Safety policies can be a tricky balance for employers. Work, health and safety legislation requires all employers to implement adequate policies as a reasonably practicable way to mitigate risks and hazards.
Remember for a policy to be valid:
- Clearly outline the inappropriate conduct;
- Outline the potential consequences of a breach of the policy; and
- Must have the force of law – what is the legal foundation underpinning this policy?
Only valid policies are enforceable, otherwise you cannot discipline an employee who is in breach. Just as important as having a valid policy, is making sure that it is applied correctly and uniformly. Employers seen condoning misconduct will be caught out under both employment and safety laws.
This was what was considered in Knowles v BlueScope Steel Limited, and as we predicted would happen, Commissioner Riordan’s decision has been overturned by the Full Bench of the Fair Work Commission (see our article on the previous case).
In this case, a longstanding employee had been dismissed by BlueScope Steel Limited for breaching a critical safety procedure (CSP) for loading coils on to a saddle, a coil had lifted as it was not safely secured. Commissioner Riordan had ordered that the worker be re-instated with backpay and continuity of employment. He made the findings on the following basis:
- He disagreed that the coil had lifted or moved at all;
- His interpretation of the CSP was that a tipping coil is only a safety issue if it is possible for a “fatality from toppled or tipped coil”;
- There was no risk that anyone was in the line of fire, so no chance of a fatality;
- The worker acted safely within their interpretation of the CSP;
- BlueScope had condoned the worker’s previous incorrect practices by failing to correct his annual re-accreditation responses;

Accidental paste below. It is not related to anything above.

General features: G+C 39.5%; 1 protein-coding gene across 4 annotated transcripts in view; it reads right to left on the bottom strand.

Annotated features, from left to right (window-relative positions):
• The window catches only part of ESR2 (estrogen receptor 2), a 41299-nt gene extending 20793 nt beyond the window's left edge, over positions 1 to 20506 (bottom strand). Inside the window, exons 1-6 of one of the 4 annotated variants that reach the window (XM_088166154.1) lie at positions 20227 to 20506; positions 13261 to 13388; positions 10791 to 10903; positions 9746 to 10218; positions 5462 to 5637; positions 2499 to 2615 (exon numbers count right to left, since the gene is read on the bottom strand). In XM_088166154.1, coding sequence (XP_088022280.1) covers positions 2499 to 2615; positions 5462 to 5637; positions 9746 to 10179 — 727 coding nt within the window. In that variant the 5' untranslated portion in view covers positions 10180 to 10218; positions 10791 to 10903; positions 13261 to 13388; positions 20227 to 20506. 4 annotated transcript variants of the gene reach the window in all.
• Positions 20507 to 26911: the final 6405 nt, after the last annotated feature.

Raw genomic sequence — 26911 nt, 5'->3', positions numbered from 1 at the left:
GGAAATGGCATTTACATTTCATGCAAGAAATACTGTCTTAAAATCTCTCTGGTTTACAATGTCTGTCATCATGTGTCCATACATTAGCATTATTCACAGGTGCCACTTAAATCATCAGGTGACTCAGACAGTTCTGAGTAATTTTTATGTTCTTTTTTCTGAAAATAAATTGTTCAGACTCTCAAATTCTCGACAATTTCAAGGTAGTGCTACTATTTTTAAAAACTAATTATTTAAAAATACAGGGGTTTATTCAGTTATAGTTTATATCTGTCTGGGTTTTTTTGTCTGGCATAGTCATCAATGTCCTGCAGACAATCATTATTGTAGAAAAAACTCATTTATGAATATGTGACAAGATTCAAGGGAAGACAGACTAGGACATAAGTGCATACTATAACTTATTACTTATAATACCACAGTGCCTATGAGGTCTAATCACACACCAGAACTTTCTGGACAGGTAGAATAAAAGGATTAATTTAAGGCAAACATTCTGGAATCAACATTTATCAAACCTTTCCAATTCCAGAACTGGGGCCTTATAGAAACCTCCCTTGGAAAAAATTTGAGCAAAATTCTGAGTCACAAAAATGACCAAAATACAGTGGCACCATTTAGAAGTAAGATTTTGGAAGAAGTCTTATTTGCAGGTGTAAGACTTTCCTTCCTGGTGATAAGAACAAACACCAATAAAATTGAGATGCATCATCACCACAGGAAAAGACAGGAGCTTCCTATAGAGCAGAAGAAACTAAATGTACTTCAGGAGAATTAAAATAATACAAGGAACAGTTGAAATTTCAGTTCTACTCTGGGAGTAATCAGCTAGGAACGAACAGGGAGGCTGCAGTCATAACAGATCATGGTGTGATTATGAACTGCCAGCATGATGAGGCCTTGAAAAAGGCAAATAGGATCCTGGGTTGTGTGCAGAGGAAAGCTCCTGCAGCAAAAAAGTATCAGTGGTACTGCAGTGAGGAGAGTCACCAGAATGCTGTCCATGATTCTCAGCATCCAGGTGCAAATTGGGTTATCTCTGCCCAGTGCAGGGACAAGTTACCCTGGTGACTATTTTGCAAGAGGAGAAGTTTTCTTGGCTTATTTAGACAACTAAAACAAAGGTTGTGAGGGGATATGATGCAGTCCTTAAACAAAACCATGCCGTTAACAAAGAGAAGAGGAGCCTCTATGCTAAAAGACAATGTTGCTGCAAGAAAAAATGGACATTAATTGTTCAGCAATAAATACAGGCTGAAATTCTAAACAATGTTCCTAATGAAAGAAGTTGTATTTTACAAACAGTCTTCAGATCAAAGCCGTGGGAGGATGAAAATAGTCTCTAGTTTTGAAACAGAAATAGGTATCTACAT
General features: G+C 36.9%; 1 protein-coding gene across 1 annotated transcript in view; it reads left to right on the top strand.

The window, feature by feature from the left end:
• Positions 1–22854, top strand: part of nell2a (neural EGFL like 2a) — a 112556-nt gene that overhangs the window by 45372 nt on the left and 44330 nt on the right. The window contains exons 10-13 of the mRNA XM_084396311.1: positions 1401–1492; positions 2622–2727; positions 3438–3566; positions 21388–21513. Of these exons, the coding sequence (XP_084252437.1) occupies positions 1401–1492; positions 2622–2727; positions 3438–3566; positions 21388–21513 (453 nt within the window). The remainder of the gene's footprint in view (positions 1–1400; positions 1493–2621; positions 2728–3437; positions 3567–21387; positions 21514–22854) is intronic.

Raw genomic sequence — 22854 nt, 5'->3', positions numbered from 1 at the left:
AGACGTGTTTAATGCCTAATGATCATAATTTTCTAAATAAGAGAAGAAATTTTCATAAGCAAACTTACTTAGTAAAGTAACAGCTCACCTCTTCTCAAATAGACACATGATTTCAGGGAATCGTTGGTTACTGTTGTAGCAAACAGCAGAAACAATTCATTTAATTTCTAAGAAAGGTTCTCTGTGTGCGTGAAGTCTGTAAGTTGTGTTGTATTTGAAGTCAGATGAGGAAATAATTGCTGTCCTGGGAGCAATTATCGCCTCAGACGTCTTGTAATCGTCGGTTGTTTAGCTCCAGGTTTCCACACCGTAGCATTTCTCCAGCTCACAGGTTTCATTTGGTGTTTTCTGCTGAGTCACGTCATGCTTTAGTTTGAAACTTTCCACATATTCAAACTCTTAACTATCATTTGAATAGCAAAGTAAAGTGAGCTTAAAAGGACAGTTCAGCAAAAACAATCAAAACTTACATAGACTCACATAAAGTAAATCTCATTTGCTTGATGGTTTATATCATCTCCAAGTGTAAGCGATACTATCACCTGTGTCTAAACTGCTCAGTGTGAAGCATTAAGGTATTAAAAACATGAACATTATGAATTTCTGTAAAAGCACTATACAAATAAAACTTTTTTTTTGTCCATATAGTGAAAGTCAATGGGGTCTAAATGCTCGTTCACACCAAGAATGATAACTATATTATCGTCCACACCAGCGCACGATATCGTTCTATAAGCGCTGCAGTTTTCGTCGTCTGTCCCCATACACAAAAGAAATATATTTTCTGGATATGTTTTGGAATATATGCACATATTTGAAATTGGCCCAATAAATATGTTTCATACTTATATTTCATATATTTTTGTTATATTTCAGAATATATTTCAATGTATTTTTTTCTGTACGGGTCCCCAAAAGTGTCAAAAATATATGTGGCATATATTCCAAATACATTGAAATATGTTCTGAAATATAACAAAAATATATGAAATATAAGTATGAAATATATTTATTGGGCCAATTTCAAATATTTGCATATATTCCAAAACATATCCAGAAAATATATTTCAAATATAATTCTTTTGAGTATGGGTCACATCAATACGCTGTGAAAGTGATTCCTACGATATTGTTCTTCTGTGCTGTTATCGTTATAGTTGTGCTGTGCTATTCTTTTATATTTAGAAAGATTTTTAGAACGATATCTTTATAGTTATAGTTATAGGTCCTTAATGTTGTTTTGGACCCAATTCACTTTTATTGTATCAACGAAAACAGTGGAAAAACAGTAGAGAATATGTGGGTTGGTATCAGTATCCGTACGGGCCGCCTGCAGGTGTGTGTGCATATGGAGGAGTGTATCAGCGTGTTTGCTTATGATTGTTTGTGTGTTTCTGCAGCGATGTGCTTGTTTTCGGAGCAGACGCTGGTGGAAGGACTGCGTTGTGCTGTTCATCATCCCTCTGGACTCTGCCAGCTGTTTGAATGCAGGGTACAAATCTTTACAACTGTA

- BlueScope was exaggerating the safety breach and therefore there is no valid reason; and
- The dismissal was harsh and unfair.
Deputy President Millhouse, Deputy President Young and Commissioner Cirkovic overwhelmingly rejected the previous decisions noting:
- It was an incorrect interpretation of the CSP, the risk of a safety incident existed whether someone was in the line of fire or not;
- Commissioner Riordan misunderstood the purpose behind CSP which was to force workers to safety assess and manage risks;
- There was no evidence of condonation available;
- Commissioner Riordan failed to take into account evidence of the practical component of the reaccreditation assessment where the worker had performed the safety measures correctly demonstrating he was aware of the correct safety procedures;
- Commissioner Riordan focussed on the outcome of the misconduct rather than considering the reasons behind the CSP, which was to prevent a topple risk which was a major safety risk;
- Distinguishing this conduct from his earlier misconduct which resulted in a final warning was wrong;
- Suggestions by Commissioner Riordan that BlueScope discriminated against the worker as he was a Union delegate are inappropriate as there was no evidence that this had occurred and it was nonetheless irrelevant.
The employee was found to have been fairly dismissed. This case clearly demonstrates that employers doing the right thing will be supported by the law. BlueScope provided detailed CSPs and annual refresher trainer to reinforce workers’ safety obligations, breaches were quickly identified and acted on in line with their policies. Employers can rest assured that if you implement the right tools, any unfair dismissal claim will be defensible.
- Make sure your policies are clear and detailed, outlining all the protocols and what risks they are averting.
- Employees should be trained in the application of policies and they should have refresher training to ensure that complacency does not set in.
- Supervisors must always scrutinise workers and pull up anyone who is not complying immediately, remember condonation means you cannot discipline them!
- Any disciplinary action should still be taken with procedural fairness principles in mind, otherwise it can still be unfair even with a valid reason.
Written by Nina Hoang
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